Git Tutorial for Beginners Part II

In Part I, I tried to introduce Git to non-believers who have their brains formatted by CVS. We learned to create a repository and commit files to it. Part II will be very short. We will learn to look at the history of changes made to a file and learn to revive an old version of the file.

Let’s say, that you have a file called test.c. This file has been committed several times in the past. You can look at the history of changes by running this command.

git log test.c

This will display something like this.

commit 9faa6e6d4df82766de1ecc63ff5e79463e21c7cb
Author: Bibhas Bhattacharya <>
Date: Wed Aug 15 10:03:29 2012 -0400

commit f8648963ac296d974dedd5530a56a024c495219c
Author: Bibhas Bhattacharya <>
Date: Wed Aug 15 10:01:43 2012 -0400


The date and author of every commit made for the file is displayed. In CVS, each commit creates a new version number. In Git, you get a unique key for the commit. This is shown in bold face above. Git generates the key by using SHA-1 hash of the Git tree (something that closely resembles the files and directories as they existed at the time of the commit).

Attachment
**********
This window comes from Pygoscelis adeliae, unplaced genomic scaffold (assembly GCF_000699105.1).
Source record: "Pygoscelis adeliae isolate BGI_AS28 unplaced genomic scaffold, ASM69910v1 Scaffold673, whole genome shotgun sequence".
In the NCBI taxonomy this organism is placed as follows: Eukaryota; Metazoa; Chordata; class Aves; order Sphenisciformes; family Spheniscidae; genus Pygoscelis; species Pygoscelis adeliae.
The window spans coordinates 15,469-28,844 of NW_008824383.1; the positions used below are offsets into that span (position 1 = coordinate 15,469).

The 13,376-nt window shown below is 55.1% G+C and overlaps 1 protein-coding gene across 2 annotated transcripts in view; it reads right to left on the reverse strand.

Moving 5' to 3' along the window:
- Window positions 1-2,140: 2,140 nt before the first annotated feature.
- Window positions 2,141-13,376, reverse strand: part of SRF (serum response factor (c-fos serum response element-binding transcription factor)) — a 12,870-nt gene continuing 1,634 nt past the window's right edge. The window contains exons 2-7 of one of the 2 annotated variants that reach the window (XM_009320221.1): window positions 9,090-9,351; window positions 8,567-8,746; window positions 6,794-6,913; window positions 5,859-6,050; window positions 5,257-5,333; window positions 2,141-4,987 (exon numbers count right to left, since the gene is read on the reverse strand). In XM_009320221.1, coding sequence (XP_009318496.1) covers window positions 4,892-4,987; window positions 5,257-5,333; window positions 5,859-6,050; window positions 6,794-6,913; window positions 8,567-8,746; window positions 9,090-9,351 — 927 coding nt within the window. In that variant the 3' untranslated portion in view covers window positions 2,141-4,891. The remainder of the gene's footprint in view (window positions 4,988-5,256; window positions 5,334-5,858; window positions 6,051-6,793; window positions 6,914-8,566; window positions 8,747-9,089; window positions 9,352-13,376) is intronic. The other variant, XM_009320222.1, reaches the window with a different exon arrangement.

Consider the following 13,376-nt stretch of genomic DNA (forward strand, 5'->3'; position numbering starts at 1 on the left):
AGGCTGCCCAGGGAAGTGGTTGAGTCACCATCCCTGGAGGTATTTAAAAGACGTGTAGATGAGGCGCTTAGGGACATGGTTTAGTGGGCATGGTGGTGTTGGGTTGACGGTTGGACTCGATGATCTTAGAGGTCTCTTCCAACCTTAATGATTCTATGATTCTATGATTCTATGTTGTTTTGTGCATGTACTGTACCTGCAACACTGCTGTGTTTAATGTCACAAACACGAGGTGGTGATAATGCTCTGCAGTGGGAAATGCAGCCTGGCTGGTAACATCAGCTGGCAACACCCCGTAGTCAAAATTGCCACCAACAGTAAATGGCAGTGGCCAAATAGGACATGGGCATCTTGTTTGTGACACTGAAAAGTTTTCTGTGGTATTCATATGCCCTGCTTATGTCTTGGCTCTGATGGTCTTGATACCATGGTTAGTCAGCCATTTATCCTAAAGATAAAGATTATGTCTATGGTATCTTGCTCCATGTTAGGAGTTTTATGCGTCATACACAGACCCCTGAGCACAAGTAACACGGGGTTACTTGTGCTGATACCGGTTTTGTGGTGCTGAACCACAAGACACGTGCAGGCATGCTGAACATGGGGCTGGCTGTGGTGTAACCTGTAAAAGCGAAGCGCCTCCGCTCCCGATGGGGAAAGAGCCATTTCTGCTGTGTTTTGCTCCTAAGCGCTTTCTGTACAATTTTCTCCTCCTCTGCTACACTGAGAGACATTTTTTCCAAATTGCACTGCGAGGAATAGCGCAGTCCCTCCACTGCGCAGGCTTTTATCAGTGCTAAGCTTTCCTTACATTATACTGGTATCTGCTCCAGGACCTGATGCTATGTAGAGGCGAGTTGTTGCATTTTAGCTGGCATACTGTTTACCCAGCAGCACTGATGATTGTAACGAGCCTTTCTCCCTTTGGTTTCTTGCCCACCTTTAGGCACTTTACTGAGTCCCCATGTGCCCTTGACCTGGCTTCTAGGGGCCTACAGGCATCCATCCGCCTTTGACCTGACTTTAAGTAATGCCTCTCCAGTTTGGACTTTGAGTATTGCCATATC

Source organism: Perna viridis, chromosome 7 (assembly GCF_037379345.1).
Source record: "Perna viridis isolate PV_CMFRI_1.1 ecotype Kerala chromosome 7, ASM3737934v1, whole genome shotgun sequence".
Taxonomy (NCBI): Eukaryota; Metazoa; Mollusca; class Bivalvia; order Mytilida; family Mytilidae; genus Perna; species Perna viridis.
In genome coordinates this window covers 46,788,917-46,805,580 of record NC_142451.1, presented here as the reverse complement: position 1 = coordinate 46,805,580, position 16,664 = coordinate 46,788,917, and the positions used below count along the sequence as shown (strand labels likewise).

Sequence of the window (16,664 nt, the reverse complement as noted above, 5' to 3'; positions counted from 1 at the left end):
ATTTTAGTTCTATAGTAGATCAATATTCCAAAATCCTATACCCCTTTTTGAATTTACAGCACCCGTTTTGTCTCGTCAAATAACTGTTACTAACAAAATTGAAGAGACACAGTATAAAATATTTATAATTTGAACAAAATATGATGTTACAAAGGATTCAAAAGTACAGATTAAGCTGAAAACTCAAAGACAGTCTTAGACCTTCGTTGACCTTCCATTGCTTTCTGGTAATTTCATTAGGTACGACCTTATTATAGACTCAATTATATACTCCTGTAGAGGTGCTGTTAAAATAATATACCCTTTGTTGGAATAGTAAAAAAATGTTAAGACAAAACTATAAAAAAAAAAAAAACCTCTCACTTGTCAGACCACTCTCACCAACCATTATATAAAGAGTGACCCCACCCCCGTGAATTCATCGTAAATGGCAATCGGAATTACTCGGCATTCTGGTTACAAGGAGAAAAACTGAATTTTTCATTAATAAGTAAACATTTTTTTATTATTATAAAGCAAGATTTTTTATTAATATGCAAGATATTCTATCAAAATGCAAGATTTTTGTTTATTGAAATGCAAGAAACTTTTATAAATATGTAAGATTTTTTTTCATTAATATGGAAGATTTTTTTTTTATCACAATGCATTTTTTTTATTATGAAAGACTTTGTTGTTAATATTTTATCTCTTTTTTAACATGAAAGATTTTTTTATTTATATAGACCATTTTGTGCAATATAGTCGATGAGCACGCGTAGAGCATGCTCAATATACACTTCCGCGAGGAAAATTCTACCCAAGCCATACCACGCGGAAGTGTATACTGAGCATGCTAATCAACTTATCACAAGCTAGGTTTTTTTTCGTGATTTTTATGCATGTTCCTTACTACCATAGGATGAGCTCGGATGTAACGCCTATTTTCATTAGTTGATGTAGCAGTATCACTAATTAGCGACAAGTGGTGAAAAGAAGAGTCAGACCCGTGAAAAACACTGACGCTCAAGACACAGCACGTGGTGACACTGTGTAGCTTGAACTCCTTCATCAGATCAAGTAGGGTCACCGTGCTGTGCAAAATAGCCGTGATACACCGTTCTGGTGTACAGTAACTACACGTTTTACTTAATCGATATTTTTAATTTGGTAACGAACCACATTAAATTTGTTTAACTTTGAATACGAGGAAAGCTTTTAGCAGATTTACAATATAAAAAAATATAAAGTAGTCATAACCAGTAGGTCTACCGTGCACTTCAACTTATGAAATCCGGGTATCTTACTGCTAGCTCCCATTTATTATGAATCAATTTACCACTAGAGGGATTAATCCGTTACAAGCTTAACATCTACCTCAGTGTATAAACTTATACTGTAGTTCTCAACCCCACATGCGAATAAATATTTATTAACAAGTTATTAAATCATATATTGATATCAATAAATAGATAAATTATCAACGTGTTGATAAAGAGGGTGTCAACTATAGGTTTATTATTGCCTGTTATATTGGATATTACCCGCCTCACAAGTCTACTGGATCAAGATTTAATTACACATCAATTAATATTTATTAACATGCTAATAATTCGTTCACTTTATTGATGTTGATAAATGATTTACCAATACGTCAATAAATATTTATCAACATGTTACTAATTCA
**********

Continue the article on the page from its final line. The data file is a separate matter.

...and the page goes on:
So, anyway, the important thing is that there is no CVS like version number. Every version has a unique key.

Now, let’s say that you made a terrible mistake to the file. Perhaps your cat went in the middle of the night and typed in gibberish to it and saved it. Now what? Well, first we need to find out what has changed since a specific commit. For that, run this command:

git diff 9faa6e6d4df82766de1ecc63ff5e79463e21c7cb test.c

The hash value of the commit you are trying to compare with goes into the command.

This will print out a terrible output that only Martians can understand.

index a4b000a..01dfe10 100644
--- a/src/test.c
+++ b/src/test.c
@@ -1,2 +1,2 @@
-New line
-Line 2
+New line was here
+Only a memory 3

Fortunately, git works with many excellent visual diff programs. Most installations probably have vimdiff configured by default. To view the difference in a graphical tool, run this command:

git difftool 9faa6e6d4df82766de1ecc63ff5e79463e21c7cb test.c

To configure a different diff tool, read this article. Right about now, I am starting to miss my Eclipse diff view. Oh, how many times has it come to my aid in times of major distress!

Anyway, getting back to the mischief caused by your cat. We now have to fix the problem. The diff may show the source of the error and you may be able to manually fix the problem. If you must start from scratch, just checkout the older version.

git checkout 9faa6e6d4df82766de1ecc63ff5e79463e21c7cb test.c

This will completely replace the file with the older version.


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